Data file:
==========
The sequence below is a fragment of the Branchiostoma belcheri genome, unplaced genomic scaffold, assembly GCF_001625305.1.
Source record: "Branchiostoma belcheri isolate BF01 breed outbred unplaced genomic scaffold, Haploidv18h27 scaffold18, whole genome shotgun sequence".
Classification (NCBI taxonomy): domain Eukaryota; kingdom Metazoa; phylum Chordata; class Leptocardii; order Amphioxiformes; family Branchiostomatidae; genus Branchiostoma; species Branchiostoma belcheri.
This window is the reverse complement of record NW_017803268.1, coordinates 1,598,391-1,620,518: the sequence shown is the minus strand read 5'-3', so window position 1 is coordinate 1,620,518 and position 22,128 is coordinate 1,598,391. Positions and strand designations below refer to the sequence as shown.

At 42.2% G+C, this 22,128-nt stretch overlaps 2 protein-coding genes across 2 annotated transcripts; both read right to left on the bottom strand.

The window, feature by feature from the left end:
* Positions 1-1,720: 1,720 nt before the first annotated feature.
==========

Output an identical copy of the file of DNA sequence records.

The sequence below is a fragment of the Branchiostoma belcheri genome, unplaced genomic scaffold, assembly GCF_001625305.1.
Source record: "Branchiostoma belcheri isolate BF01 breed outbred unplaced genomic scaffold, Haploidv18h27 scaffold18, whole genome shotgun sequence".
Classification (NCBI taxonomy): domain Eukaryota; kingdom Metazoa; phylum Chordata; class Leptocardii; order Amphioxiformes; family Branchiostomatidae; genus Branchiostoma; species Branchiostoma belcheri.
This window is the reverse complement of record NW_017803268.1, coordinates 1,598,391-1,620,518: the sequence shown is the minus strand read 5'-3', so window position 1 is coordinate 1,620,518 and position 22,128 is coordinate 1,598,391. Positions and strand designations below refer to the sequence as shown.

At 42.2% G+C, this 22,128-nt stretch overlaps 2 protein-coding genes across 2 annotated transcripts; both read right to left on the bottom strand.

The window, feature by feature from the left end:
* Positions 1-1,720: 1,720 nt before the first annotated feature.